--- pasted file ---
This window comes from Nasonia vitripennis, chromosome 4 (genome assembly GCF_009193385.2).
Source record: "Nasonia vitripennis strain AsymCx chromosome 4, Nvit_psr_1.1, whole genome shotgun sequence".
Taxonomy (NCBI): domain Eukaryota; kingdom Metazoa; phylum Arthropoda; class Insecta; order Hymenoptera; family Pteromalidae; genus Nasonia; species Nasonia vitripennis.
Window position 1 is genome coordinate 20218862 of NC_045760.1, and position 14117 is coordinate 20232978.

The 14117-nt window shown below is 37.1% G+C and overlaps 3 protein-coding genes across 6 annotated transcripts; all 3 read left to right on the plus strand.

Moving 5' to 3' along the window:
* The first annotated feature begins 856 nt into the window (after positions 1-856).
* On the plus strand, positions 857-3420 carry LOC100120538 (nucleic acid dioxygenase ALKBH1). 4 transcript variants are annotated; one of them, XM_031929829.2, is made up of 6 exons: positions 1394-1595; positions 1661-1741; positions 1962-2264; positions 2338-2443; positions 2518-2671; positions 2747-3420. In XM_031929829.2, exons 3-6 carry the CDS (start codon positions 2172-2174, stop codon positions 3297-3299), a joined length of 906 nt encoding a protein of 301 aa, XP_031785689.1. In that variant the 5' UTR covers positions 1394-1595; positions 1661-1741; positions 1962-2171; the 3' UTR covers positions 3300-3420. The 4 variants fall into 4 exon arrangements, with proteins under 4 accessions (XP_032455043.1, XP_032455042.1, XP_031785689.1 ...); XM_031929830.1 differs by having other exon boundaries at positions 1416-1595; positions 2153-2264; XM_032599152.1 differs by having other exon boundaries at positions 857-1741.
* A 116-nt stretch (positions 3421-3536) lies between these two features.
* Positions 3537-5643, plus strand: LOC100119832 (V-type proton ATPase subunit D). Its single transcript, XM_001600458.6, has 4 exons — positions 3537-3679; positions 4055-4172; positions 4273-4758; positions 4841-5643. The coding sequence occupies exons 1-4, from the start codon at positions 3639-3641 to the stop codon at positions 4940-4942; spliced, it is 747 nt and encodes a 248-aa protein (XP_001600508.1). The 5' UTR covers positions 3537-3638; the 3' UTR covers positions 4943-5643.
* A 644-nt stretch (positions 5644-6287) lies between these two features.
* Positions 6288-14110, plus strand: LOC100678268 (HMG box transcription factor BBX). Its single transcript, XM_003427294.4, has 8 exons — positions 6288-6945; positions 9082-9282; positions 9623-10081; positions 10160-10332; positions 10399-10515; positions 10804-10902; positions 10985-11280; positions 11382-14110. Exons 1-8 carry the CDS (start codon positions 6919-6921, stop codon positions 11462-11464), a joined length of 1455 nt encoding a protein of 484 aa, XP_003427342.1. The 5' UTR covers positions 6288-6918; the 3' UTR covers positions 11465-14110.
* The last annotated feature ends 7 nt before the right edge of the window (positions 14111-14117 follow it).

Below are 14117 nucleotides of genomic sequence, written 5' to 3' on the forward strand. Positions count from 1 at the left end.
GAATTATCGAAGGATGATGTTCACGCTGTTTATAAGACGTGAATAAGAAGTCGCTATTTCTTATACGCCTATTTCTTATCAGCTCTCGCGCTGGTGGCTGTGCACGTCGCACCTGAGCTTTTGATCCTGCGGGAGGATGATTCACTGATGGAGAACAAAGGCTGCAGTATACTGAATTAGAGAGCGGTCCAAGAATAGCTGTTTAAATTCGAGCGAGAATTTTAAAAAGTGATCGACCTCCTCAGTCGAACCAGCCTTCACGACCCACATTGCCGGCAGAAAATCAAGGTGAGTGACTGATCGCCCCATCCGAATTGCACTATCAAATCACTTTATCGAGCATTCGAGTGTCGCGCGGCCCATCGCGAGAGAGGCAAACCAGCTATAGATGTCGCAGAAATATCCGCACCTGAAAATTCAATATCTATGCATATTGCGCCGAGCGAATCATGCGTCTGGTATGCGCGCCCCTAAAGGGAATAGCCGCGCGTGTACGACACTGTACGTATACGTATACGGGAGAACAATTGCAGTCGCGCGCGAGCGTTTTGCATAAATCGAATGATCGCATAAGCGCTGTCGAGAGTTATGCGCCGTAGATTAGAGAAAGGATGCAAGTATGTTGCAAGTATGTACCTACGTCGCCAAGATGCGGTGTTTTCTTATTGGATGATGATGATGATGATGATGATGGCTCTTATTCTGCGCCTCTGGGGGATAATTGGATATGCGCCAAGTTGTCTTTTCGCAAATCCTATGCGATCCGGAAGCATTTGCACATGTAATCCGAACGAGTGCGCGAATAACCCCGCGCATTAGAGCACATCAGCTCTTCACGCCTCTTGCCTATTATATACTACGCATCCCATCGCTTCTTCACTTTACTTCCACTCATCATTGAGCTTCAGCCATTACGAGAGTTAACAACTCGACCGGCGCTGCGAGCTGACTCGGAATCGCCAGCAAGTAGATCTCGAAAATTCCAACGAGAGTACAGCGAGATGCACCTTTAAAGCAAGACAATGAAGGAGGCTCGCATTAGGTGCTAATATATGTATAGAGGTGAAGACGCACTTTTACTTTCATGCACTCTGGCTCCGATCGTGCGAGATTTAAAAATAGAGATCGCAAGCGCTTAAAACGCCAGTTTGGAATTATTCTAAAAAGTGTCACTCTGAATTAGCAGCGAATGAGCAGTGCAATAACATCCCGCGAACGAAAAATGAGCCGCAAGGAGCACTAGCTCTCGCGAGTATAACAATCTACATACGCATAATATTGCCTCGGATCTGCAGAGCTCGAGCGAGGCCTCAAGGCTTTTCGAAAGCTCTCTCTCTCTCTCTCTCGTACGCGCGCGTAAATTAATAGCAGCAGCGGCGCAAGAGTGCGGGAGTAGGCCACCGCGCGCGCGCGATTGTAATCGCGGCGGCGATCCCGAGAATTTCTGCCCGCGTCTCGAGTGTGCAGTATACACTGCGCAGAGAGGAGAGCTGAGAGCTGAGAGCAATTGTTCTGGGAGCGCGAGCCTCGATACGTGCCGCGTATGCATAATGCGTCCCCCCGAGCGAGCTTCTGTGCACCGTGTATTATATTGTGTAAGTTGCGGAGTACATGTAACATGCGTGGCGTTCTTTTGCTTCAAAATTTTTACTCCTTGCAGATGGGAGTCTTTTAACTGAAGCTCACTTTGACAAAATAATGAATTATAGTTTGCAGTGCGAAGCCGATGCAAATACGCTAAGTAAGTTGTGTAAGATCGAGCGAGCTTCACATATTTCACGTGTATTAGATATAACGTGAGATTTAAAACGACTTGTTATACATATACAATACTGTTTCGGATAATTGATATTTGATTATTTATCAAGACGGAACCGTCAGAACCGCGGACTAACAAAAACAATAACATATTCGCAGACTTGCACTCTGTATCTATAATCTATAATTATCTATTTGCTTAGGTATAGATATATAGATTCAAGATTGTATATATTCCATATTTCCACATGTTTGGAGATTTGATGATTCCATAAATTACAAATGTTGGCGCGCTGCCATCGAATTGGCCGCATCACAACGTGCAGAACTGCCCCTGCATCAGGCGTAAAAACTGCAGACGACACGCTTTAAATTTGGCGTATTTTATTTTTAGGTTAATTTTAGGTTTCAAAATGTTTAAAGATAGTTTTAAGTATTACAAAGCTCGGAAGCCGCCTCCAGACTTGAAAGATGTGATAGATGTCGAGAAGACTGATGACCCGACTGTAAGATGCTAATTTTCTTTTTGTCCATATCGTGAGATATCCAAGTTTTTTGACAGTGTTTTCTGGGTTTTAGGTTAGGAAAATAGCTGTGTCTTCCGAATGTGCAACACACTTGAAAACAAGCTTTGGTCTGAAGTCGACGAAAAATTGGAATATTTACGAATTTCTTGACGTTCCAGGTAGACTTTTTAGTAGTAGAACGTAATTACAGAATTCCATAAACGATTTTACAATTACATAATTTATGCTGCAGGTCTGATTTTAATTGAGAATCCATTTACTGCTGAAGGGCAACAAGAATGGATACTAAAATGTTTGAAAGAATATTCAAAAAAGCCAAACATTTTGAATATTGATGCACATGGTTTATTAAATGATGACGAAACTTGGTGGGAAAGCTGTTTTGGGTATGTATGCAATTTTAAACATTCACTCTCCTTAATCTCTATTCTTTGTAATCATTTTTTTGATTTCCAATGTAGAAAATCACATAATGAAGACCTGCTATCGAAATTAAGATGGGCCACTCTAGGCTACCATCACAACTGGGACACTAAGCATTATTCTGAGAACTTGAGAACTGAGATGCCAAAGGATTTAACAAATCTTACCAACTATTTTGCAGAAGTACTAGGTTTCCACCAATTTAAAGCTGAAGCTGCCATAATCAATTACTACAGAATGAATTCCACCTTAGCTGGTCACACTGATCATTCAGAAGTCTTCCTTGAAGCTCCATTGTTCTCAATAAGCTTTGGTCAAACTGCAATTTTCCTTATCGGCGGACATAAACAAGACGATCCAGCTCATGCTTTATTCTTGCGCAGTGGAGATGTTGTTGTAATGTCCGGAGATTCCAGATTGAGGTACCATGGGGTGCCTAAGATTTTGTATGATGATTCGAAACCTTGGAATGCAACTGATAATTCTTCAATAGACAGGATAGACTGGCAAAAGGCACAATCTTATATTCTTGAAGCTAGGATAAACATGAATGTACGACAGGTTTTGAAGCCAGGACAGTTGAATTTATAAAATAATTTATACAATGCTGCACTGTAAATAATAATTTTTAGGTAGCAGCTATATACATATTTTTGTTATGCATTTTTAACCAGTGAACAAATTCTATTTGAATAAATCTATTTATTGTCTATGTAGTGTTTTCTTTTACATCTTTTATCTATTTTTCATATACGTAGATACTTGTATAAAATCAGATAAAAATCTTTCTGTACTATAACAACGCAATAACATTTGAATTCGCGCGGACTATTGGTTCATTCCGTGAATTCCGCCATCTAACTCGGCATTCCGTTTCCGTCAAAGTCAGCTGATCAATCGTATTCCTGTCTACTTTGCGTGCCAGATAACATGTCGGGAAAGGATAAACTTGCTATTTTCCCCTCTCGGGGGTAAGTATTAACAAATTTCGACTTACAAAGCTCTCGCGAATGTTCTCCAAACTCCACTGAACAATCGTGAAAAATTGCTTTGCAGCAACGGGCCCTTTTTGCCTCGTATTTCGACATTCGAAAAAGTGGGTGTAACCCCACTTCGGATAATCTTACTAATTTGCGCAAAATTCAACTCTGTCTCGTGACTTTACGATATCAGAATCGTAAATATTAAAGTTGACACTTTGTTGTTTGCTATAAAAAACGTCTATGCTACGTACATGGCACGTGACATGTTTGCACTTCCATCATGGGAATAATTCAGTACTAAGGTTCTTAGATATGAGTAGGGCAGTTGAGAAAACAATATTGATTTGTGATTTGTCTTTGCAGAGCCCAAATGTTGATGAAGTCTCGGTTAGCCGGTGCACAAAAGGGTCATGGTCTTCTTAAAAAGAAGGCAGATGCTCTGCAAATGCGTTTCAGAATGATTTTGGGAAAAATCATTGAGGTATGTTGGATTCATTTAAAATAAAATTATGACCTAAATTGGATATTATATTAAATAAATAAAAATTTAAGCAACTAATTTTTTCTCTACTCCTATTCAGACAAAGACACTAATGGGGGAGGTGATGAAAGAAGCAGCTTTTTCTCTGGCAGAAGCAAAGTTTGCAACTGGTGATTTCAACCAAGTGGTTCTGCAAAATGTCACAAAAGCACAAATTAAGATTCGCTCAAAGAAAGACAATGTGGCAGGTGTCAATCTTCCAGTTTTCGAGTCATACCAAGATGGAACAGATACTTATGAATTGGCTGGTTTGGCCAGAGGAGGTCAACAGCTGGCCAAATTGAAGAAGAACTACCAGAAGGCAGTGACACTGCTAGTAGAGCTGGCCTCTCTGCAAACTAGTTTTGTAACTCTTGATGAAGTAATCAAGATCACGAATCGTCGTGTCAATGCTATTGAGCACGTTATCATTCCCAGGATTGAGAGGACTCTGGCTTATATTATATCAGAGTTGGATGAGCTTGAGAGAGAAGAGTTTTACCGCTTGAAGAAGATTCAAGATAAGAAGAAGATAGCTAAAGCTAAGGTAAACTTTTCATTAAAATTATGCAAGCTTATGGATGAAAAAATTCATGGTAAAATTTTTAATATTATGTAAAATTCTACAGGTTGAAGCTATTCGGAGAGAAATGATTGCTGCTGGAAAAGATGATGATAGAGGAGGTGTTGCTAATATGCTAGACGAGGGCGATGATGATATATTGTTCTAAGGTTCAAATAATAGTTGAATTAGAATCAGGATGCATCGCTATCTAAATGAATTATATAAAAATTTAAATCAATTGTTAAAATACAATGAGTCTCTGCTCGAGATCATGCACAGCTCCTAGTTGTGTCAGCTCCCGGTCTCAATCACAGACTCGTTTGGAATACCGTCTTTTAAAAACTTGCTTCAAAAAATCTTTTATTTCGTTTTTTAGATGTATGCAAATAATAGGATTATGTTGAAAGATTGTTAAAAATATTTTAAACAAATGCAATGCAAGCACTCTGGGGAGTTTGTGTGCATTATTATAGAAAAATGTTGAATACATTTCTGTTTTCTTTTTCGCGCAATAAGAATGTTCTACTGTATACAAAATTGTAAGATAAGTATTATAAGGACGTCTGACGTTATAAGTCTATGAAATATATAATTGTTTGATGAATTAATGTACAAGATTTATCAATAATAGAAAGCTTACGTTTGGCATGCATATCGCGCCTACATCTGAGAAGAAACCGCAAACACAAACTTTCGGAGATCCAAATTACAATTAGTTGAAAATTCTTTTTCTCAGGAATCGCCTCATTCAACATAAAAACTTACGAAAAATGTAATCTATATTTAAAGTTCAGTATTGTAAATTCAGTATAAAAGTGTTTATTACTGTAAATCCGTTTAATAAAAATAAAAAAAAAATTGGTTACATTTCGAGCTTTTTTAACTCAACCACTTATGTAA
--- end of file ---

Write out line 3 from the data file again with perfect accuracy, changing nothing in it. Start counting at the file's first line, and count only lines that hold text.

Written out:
Taxonomy (NCBI): domain Eukaryota; kingdom Metazoa; phylum Arthropoda; class Insecta; order Hymenoptera; family Pteromalidae; genus Nasonia; species Nasonia vitripennis.